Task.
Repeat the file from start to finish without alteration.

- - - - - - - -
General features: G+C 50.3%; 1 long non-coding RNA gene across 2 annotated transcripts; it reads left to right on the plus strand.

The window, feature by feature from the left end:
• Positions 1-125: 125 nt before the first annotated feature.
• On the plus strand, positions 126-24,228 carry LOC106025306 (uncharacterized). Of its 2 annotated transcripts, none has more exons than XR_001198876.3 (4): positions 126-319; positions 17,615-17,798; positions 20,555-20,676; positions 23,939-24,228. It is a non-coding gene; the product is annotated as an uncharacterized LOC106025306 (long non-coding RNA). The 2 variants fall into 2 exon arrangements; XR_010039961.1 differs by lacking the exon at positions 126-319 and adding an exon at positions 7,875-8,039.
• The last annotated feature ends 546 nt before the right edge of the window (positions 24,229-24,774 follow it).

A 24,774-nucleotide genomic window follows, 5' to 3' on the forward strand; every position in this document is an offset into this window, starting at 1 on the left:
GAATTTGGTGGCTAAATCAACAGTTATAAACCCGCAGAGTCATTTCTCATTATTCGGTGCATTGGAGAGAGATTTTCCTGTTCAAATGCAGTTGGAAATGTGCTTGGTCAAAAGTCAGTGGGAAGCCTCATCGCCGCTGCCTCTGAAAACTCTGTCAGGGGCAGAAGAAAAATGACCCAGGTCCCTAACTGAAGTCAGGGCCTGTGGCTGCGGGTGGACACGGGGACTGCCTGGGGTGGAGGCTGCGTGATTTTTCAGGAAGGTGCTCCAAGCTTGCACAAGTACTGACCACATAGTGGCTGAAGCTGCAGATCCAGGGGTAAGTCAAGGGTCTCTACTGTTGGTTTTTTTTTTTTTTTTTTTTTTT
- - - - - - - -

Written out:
General features: G+C 50.3%; 1 long non-coding RNA gene across 2 annotated transcripts; it reads left to right on the plus strand.

The window, feature by feature from the left end:
• Positions 1-125: 125 nt before the first annotated feature.
• On the plus strand, positions 126-24,228 carry LOC106025306 (uncharacterized). Of its 2 annotated transcripts, none has more exons than XR_001198876.3 (4): positions 126-319; positions 17,615-17,798; positions 20,555-20,676; positions 23,939-24,228. It is a non-coding gene; the product is annotated as an uncharacterized LOC106025306 (long non-coding RNA). The 2 variants fall into 2 exon arrangements; XR_010039961.1 differs by lacking the exon at positions 126-319 and adding an exon at positions 7,875-8,039.
• The last annotated feature ends 546 nt before the right edge of the window (positions 24,229-24,774 follow it).

A 24,774-nucleotide genomic window follows, 5' to 3' on the forward strand; every position in this document is an offset into this window, starting at 1 on the left:
GAATTTGGTGGCTAAATCAACAGTTATAAACCCGCAGAGTCATTTCTCATTATTCGGTGCATTGGAGAGAGATTTTCCTGTTCAAATGCAGTTGGAAATGTGCTTGGTCAAAAGTCAGTGGGAAGCCTCATCGCCGCTGCCTCTGAAAACTCTGTCAGGGGCAGAAGAAAAATGACCCAGGTCCCTAACTGAAGTCAGGGCCTGTGGCTGCGGGTGGACACGGGGACTGCCTGGGGTGGAGGCTGCGTGATTTTTCAGGAAGGTGCTCCAAGCTTGCACAAGTACTGACCACATAGTGGCTGAAGCTGCAGATCCAGGGGTAAGTCAAGGGTCTCTACTGTTGGTTTTTTTTTTTTTTTTTTTTTTT